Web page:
My, Oh My Goodness

Joel Schneider's parents didn't let him listen to rock and roll. Now he's making some of the best in the city with My Goodness.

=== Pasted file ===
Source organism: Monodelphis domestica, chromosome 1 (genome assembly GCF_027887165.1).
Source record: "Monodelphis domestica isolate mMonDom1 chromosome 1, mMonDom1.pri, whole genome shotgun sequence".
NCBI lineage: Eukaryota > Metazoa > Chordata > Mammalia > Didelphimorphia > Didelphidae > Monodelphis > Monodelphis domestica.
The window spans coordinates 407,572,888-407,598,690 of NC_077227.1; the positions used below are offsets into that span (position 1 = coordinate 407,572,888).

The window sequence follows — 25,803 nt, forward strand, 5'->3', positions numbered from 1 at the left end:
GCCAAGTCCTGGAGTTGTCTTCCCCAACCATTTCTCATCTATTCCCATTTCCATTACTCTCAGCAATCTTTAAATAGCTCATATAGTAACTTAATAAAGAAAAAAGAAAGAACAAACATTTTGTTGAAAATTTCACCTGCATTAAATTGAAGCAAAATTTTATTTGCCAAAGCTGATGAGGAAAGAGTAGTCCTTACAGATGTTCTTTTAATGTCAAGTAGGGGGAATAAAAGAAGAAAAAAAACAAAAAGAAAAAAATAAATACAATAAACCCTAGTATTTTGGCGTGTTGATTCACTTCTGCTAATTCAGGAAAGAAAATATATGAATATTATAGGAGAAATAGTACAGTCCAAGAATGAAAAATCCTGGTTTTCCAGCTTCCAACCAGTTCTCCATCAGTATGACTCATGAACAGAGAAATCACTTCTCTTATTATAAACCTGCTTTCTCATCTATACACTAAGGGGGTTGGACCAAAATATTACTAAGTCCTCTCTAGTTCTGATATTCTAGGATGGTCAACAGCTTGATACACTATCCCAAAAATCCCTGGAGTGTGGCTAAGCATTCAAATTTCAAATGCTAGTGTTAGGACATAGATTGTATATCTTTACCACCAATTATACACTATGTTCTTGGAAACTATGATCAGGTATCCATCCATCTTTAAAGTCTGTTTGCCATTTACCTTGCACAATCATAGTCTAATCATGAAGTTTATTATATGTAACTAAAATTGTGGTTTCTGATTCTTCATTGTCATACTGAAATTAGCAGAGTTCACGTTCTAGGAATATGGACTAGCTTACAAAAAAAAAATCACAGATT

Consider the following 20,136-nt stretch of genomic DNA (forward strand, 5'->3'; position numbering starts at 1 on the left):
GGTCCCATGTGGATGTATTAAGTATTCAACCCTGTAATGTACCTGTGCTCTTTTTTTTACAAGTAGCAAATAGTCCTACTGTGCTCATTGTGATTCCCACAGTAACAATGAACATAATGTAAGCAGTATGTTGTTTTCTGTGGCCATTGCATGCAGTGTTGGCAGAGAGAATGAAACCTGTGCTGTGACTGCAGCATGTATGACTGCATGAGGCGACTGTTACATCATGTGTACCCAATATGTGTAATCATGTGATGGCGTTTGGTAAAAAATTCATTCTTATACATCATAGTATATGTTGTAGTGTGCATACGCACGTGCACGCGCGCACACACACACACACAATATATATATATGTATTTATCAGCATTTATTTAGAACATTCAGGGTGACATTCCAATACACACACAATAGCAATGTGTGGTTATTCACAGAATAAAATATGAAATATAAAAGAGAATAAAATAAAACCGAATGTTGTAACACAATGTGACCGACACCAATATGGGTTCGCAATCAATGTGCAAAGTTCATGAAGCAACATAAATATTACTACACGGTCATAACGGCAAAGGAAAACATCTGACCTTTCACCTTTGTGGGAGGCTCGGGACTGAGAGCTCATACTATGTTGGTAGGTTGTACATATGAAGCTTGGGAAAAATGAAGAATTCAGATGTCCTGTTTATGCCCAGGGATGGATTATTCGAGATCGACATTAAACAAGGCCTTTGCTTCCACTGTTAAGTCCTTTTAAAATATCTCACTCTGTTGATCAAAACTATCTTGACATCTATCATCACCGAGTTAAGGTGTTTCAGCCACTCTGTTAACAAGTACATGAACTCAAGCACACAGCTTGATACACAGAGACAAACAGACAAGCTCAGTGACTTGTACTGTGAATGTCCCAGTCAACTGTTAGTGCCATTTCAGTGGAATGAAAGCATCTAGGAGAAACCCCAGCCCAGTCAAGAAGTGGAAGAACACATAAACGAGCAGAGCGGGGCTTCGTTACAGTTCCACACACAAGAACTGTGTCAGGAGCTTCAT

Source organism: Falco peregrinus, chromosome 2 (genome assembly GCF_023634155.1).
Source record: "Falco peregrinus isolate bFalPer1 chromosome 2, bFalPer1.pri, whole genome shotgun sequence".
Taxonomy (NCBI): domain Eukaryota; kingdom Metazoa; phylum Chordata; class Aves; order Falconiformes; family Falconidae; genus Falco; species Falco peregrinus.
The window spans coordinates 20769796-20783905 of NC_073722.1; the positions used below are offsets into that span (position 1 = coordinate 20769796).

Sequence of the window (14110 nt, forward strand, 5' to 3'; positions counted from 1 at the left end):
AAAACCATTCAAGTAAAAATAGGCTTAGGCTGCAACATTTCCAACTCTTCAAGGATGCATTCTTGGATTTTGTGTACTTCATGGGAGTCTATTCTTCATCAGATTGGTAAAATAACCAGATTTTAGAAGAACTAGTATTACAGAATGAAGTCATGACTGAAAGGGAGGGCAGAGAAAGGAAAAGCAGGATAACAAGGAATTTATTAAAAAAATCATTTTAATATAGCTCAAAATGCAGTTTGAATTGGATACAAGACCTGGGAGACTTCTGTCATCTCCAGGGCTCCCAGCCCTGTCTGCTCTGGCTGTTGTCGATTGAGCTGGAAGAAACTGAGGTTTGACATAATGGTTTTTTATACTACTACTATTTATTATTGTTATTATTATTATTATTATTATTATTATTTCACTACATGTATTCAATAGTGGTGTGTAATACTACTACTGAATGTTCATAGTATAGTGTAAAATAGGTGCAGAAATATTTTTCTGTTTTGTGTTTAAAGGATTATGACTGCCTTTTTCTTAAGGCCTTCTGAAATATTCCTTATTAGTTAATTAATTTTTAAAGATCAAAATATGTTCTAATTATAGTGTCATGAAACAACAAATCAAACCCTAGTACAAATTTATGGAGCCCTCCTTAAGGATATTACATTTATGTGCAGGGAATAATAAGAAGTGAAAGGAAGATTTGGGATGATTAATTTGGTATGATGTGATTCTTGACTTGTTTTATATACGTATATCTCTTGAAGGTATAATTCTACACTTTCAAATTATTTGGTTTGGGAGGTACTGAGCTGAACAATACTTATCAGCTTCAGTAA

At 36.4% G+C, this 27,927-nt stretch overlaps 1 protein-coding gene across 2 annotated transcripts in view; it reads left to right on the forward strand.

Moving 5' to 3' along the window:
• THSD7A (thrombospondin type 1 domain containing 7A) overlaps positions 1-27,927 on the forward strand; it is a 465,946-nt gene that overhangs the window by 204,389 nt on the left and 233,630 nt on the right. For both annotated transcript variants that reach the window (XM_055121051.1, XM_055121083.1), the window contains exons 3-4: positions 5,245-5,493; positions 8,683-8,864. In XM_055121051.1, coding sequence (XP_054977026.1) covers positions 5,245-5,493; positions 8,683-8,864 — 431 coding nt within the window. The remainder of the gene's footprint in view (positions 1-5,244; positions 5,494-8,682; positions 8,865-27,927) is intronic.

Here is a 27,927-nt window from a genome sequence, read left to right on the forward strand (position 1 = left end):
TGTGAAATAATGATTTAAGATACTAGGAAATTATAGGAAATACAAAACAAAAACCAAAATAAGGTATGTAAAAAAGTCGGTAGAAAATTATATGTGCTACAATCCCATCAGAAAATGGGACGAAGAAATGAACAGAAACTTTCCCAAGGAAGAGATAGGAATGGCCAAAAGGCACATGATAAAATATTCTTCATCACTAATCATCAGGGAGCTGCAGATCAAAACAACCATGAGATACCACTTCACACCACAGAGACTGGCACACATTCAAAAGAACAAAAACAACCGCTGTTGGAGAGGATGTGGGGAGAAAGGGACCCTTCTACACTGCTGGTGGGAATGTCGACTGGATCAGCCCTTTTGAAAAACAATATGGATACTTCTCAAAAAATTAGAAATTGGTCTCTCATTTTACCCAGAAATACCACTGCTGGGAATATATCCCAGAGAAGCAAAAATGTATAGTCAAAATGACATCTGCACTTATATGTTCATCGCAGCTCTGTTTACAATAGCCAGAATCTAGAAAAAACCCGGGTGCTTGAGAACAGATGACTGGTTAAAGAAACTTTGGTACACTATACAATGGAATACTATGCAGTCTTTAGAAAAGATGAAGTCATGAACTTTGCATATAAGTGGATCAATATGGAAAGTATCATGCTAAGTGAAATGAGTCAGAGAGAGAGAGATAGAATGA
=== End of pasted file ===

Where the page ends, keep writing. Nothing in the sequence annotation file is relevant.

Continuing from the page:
While teaching at the progressive International School in Bellevue, choral-music instructor Michael King had a very promising, if somewhat introverted, vocal student named Joel Schneider. "He was quiet and very unassuming," recalls King via phone from his office at Interlake High School, where he now teaches. "He didn't draw much attention to himself, and was almost a bit shy. Usually people with talent are a lot more outgoing. However, he never had a fear of performing." At the time, Schneider's conservative family restricted his access to pop music. At night, the teen would hide his radio under his pillow to surreptitiously take in the sounds of the Butthole Surfers, Beck, and other alt-rock staples that local station The End kept in heavy rotation. When caught, his parents usually confiscated his radio. But back in school, he continued to impress King with his work in jazz choir. "He would learn his pieces very quickly," he says. "He had perfect intonation. He never sang wrong notes and he had great control over his voice." When Schneider began to express an interest in solo work, King encouraged him to enter the prestigious Lionel Hampton Jazz Festival in Moscow, Idaho, the largest jazz festival of its kind in the country open to young performers. Schneider entered the tenor-soloist competition during his senior year, took first prize, and performed before 5,000 rapt audience members. However, his interest in pop-punk deepened the rift between Schneider and his parents. When he was caught listening to Green Day, his CD player was thrown against the wall. He moved out at 17, fell in love with the more caustic, progressive sounds of bands like Rites of Spring and the Blood Brothers, and began writing his own music. Nine years later, Schneider is climbing onto Showbox at the Market's sprawling stage with his bandmate, drummer Ethan Jacobsen. The duo, dubbed My Goodness, are opening for Tres Mts., a new supergroup of sorts: Pearl Jam bassist Jeff Ament, former Fastbacks drummer Richard Stuverud, and King's X vocalist dUg Pinnick. Schneider is one of those rare musicians (much like erstwhile Sleater-Kinney guitarist Carrie Brownstein) who essentially looks as if his central nervous system only fully turns on when he plugs in his instrument. After a brief, somewhat bashful introduction that recalls that high-school introvert, he launches into the first of half a dozen raw, economically crafted blues-punk numbers. He and Jacobsen have an intense, unwavering musical dialogue. Starting taut and jittery, they slowly unfold around each other, settling into the salacious groove that defines their chosen genre but still firmly keeping an eye on melody and precise execution. Watching the band play half a dozen shows, I can see it's rare that audiences aren't quickly smitten. Even the notoriously finicky Pearl Jam fans in attendance that night crept closer to the stage during their set. "We don't jam out a lot, actually," Jacobsen tells me over breakfast burritos a few days later. "The songs are pretty structured." We are at Bang Bang, the downtown cafe owned by Miki Sodos, the guitarist for Schneider's metal-tinged punk outfit, The Absolute Monarchs! Jacobsen was in the more pop-oriented Navigator vs. Navigator with Chris Cunningham in late 2008 when he met Schneider in the basement of Neumos, where they both worked. Schneider had just joined The Absolute Monarchs!, and collaborating with Jacobsen was initially a lark. Their first show was an "employee band night" at Neumos, and the positive reception to and personal satisfaction of the experience propelled the project to more serious status. "Honestly, if our first show hadn't gone as well as it did, I don't know if we would have played again," says Schneider, scraping chili sauce over his tortillas. This past fall they recorded the 10 tracks that will make up their self-titled debut, dropping on April 19 via local label Sarathan Records. It's a thrilling, visceral record, marked by the ribald, rollicking elements that have moved a zillion Black Keys and White Stripes records, but with an unexpected and compelling focus on technical finesse. It's also rich and warm, thanks to its analog production. "Ethan had [experienced analog recording] once before, but it was completely new to me," explains Schneider. "It's almost impossible to cut and paste and move things around, so you definitely get more of a live feel to the record. I don't think we will ever do an album any other way." It makes sense that live and natural are the environments where Schneider excels most. "We wrote a really sick song [for a recent show], and Joel had a vocal melody and no lyrics," says Absolute Monarchs! guitarist Shawn Kock. "He basically scatted the song live, and no one was the wiser. He's that musical and he doesn't give a fuck, and that's why we're so lucky to play with him." Jacobsen's unflappability is also an obvious asset. "Once Ethan maps out a drum line in his head, he's super-dependable under any number of circumstances not to fuck it up," says ex-bandmate Cunningham, now making waves of his own fronting rising art-pop stars Ravenna Woods. "He's like a rhino that keeps getting hit by tranquilizer dart after tranquilizer dart, but just keeps on charging. And of course by tranquilizer darts, I mean alcoholic beverages." Though it's apparent that his parents' objection to his secular art form was a driving element in getting him to where he is now ("I was told anything with a backbeat was evil—that I was bringing demons to the house," he notes), Schneider obviously holds no familial grudges, and remains in part the shy high-school kid who doesn't want to draw too much attention to himself. He even e-mails me the day after one of our interviews and asks that I be gentle on his folks, who have yet to catch one of his shows. "But I don't mind you writing about how music was kept from me; it is a huge part of why I make music now." music@seattleweekly.com